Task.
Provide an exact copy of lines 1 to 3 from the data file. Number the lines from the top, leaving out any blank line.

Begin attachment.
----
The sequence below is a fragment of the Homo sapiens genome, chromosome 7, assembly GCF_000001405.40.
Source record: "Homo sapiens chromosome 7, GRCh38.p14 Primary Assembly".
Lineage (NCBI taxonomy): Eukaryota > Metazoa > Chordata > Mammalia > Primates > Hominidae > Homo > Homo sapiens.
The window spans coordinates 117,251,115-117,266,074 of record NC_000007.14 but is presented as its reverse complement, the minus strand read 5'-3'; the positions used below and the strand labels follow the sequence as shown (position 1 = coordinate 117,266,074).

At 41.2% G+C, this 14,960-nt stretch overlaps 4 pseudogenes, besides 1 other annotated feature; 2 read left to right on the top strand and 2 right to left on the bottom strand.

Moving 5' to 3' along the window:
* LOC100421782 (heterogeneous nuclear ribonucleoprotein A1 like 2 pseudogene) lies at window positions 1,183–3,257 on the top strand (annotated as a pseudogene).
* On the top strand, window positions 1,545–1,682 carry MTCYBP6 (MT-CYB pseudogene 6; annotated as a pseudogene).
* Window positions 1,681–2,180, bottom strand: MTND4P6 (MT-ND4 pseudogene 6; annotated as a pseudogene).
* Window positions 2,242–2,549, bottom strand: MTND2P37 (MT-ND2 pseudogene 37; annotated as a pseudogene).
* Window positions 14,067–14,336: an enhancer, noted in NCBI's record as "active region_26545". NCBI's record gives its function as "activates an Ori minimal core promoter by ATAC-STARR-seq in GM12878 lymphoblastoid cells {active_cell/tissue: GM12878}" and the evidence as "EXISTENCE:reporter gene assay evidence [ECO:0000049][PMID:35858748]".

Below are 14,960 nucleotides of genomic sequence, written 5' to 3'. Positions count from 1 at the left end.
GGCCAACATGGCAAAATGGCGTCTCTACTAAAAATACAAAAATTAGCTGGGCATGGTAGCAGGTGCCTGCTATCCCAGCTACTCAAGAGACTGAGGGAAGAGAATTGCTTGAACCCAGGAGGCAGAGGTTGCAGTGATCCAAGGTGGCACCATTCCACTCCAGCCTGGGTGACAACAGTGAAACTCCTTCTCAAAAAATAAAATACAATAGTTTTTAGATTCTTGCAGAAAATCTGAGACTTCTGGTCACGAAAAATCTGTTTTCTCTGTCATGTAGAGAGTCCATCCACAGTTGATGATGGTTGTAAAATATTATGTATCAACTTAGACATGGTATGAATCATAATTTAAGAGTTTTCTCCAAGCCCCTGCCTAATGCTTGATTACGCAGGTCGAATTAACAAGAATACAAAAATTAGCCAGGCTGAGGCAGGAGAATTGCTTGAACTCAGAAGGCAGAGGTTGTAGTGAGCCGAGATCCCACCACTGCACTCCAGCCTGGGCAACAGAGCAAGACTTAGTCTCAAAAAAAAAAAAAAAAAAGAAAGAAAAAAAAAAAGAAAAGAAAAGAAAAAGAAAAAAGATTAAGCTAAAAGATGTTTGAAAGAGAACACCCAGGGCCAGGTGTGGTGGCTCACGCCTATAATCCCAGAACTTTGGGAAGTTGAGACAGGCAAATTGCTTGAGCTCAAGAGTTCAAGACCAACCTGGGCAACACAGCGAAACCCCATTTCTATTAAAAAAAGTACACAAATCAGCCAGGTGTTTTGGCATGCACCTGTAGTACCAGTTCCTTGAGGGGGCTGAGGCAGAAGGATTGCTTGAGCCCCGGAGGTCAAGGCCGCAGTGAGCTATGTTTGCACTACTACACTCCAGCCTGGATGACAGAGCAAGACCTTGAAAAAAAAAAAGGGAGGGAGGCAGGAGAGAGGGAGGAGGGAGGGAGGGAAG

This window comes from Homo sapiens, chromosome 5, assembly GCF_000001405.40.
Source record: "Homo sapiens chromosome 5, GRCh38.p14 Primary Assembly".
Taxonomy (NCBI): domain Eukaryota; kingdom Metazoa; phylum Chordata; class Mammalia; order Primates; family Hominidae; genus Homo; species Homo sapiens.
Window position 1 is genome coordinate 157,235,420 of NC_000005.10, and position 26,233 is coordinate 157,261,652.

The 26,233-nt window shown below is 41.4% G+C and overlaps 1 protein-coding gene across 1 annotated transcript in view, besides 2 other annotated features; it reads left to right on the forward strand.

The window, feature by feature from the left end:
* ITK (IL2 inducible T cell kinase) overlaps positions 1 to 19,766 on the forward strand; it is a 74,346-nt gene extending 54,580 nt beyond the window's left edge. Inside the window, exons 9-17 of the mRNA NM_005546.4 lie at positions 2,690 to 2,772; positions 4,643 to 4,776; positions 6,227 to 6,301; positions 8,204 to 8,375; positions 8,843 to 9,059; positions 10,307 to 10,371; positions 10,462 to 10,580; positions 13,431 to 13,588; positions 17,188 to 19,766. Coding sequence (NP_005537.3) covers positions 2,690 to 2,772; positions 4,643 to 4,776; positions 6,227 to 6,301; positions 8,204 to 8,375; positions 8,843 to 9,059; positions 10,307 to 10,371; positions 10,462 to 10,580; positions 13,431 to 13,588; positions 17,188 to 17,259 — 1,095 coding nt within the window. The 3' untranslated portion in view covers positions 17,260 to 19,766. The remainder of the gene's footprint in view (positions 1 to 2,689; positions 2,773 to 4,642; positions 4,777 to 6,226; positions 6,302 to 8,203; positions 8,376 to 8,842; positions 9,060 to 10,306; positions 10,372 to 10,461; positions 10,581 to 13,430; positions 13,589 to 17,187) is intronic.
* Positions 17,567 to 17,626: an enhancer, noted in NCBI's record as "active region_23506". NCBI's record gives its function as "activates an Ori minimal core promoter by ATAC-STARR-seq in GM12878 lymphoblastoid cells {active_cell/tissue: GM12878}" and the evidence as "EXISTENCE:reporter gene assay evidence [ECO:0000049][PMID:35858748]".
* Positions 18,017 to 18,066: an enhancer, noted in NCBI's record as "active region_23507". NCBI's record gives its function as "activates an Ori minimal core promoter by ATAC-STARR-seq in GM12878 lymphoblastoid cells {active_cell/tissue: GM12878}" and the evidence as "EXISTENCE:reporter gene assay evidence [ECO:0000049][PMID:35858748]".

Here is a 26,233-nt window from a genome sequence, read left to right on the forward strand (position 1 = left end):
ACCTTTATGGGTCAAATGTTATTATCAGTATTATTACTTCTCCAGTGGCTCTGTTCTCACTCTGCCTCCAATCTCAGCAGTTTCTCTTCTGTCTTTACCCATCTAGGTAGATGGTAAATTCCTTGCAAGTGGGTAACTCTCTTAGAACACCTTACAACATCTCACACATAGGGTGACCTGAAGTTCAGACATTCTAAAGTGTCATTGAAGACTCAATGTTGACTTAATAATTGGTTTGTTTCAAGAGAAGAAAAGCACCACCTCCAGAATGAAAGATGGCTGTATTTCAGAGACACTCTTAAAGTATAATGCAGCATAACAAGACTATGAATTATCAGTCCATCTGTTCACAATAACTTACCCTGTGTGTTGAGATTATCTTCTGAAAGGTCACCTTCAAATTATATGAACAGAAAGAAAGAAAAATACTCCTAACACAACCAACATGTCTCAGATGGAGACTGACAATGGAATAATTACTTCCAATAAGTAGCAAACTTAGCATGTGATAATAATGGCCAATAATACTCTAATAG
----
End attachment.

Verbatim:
The sequence below is a fragment of the Homo sapiens genome, chromosome 7, assembly GCF_000001405.40.
Source record: "Homo sapiens chromosome 7, GRCh38.p14 Primary Assembly".
Lineage (NCBI taxonomy): Eukaryota > Metazoa > Chordata > Mammalia > Primates > Hominidae > Homo > Homo sapiens.